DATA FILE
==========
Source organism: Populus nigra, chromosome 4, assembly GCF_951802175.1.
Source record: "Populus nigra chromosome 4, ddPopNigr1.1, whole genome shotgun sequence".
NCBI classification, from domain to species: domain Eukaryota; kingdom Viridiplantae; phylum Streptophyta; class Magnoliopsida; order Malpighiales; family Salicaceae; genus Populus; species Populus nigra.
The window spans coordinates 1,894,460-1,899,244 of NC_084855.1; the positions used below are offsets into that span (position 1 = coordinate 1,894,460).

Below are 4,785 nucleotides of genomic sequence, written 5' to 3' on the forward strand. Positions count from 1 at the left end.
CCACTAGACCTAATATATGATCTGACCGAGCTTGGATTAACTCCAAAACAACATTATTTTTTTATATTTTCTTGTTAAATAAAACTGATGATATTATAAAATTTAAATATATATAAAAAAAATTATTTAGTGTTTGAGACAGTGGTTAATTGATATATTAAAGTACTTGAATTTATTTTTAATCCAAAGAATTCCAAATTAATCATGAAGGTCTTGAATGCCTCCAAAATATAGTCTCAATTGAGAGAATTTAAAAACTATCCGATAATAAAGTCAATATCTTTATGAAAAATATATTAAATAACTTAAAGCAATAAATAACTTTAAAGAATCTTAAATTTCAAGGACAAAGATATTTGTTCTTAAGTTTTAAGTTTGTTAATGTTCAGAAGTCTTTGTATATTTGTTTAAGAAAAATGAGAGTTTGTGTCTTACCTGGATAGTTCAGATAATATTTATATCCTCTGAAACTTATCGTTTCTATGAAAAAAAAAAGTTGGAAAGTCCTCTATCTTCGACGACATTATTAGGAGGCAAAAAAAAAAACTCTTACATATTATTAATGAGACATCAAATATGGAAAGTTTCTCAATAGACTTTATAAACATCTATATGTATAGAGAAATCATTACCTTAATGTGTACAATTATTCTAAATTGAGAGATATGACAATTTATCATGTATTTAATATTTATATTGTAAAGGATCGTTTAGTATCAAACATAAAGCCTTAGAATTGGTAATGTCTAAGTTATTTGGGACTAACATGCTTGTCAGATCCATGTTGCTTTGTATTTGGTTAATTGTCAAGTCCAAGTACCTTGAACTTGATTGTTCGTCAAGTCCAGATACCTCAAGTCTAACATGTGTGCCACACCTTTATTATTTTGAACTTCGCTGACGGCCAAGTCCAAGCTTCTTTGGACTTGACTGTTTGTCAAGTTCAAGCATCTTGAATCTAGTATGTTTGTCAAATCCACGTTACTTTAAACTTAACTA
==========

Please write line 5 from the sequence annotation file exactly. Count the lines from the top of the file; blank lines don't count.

Below are 4,785 nucleotides of genomic sequence, written 5' to 3' on the forward strand. Positions count from 1 at the left end.